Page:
The Minister of Information, Mr. Labaran Maku, has warned the military against truncating the current democratic process, saying such a move would have disastrous consequences as a lot had changed in the country and in the constituent units between 1960 and now.
Maku said the interruption of the democratic process by the military was the reason the country was not at par in terms of development with Asian countries like India, Malaysia and other fast developing nations.
Maku made this known while handing over the administration of the Ministry of Defence to his successor, Gen. Aliyu Gusau and the Minister of State for Defence, Senator Musiliu Obanikoro, in Abuja on Friday.
Maku had been the supervising minister of defence since September 2013.
He warned that Nigeria had no other destiny outside of democratic governance and urged the Armed Forces to always give the expected loyalty to the constitution of the country, the Commander-in-Chief of the Armed Forces – President Goodluck Jonathan – and the democratic system.
The minister noted that even as the nation moved closer to the 2015 general elections, several utterances that had to do with the existence of the country, were being made even though the president had repeatedly assured Nigerians that the next election would be better than the previous one.
He said, “We are heading towards an electoral phase in Nigeria this year, and there have been a lot of utterances from within and outside the country relating to the unity and future of Nigeria. But I’m aware that Mr. President has variously assured the world that this election would be freer than what we saw in 2011.
“And for all of us who are politicians, we know our responsibility to the country; one great thing the Armed forces must continue to do is to remain very loyal to the constitution and to our democracy.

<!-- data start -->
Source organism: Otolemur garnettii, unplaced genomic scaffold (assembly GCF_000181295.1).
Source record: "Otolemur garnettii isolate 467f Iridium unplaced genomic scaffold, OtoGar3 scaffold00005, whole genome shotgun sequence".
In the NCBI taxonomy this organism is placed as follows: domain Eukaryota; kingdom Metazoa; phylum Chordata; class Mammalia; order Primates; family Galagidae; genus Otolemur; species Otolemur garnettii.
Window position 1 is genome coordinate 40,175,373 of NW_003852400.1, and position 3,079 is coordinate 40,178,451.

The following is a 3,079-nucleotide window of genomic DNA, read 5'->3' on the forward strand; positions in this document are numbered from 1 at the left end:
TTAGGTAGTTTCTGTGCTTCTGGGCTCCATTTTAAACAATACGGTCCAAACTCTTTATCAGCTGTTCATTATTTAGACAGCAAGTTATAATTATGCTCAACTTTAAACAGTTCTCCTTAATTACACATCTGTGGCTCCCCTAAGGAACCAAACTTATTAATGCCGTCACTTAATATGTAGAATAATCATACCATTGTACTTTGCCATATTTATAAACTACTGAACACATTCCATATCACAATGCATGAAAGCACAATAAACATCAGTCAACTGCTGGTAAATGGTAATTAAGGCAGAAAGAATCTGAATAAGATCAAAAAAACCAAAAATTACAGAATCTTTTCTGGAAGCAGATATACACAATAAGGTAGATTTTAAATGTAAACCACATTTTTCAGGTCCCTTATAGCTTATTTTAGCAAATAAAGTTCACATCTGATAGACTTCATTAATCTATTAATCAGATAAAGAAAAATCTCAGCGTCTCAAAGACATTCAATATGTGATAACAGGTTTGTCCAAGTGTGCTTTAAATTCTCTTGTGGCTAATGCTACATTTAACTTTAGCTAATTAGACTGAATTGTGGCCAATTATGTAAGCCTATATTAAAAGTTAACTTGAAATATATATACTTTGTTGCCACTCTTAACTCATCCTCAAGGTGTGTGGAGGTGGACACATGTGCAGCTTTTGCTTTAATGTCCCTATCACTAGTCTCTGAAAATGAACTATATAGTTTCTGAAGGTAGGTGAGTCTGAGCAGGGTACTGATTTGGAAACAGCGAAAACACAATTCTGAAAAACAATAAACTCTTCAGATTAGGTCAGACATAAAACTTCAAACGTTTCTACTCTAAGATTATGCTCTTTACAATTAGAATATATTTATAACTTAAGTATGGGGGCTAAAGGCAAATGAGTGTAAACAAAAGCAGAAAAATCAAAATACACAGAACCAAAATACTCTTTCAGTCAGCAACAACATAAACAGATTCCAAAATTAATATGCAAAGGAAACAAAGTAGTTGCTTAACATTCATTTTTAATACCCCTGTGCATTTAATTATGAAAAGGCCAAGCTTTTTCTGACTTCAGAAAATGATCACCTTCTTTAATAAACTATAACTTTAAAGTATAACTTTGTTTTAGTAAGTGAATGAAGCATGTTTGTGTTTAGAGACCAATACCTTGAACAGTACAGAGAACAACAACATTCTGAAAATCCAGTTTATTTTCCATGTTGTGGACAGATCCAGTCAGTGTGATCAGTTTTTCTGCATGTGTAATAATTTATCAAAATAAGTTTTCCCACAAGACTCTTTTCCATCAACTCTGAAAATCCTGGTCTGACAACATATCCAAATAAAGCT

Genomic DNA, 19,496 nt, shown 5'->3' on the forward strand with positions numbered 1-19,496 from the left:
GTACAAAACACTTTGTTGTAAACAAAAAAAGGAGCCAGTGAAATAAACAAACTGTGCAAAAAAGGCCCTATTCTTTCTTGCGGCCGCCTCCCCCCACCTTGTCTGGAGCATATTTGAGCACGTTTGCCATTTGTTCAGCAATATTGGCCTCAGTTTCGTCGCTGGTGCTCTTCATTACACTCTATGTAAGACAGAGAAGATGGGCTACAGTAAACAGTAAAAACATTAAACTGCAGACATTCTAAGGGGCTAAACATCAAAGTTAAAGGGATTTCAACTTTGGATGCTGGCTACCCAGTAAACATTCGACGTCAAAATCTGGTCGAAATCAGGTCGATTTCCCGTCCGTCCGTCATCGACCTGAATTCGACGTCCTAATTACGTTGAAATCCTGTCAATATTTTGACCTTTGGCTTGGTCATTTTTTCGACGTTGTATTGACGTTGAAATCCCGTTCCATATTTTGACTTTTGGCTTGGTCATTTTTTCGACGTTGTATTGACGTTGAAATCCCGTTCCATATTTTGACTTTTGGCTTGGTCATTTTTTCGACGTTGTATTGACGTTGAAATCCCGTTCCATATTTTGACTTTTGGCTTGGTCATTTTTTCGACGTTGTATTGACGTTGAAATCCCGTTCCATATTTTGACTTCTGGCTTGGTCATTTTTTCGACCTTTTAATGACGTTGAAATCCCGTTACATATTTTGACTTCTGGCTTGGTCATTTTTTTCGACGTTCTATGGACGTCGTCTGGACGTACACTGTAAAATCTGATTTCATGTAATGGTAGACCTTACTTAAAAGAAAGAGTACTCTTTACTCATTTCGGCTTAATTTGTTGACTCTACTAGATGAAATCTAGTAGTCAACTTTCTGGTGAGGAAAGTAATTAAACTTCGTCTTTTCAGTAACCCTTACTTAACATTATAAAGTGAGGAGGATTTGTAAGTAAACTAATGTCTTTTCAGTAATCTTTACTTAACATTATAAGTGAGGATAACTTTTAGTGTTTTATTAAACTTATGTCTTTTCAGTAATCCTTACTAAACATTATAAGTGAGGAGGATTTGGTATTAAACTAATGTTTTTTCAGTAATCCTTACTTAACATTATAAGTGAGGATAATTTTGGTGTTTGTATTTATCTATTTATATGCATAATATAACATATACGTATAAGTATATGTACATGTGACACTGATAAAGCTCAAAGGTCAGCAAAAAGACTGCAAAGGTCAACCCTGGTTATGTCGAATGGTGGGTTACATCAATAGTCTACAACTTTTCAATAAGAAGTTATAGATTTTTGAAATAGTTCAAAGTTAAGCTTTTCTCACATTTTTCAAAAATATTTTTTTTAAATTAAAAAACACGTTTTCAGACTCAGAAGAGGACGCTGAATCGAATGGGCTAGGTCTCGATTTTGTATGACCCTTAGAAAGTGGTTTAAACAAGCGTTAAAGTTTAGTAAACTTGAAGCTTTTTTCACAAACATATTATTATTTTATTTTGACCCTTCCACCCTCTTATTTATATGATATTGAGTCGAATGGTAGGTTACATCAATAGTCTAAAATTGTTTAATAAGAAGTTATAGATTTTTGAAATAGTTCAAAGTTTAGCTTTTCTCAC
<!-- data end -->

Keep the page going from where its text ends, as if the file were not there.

“The past experiences have not helped the country, we all know that may be, without those military interruptions, Nigeria would today be at the same par with India, Malaysia and others. So interruptions have not helped the country. And we pray that after 14 years of democratic rule, the Army, the Armed Forces would continue to remain loyal to the constitution, the commander in chief, and to our democratic system.
“Nigeria has no future outside democracy; any interruption of the orderly democratic evolution of this country would lead to a national disaster. The country is quite different from what it was in the 1960s; things have changed, attitudes have changed, constituencies have changed their attitudes and so the best option for Nigeria is continuing democratization”.
Shortly after he took over the reins at the Defence Ministry, Gen. Gusau affirmed that the security challenges were daunting, but not insurmountable.
Gusau, who was a former National Security Adviser, promised to look into the military and civilian components of the Defence structure, with the view to tackling the various structural challenges that could hamper the smooth operations in the ministry.
He also charged the military and civilian personnel to brace up for the challenges ahead, saying “we will surely get to our destination”.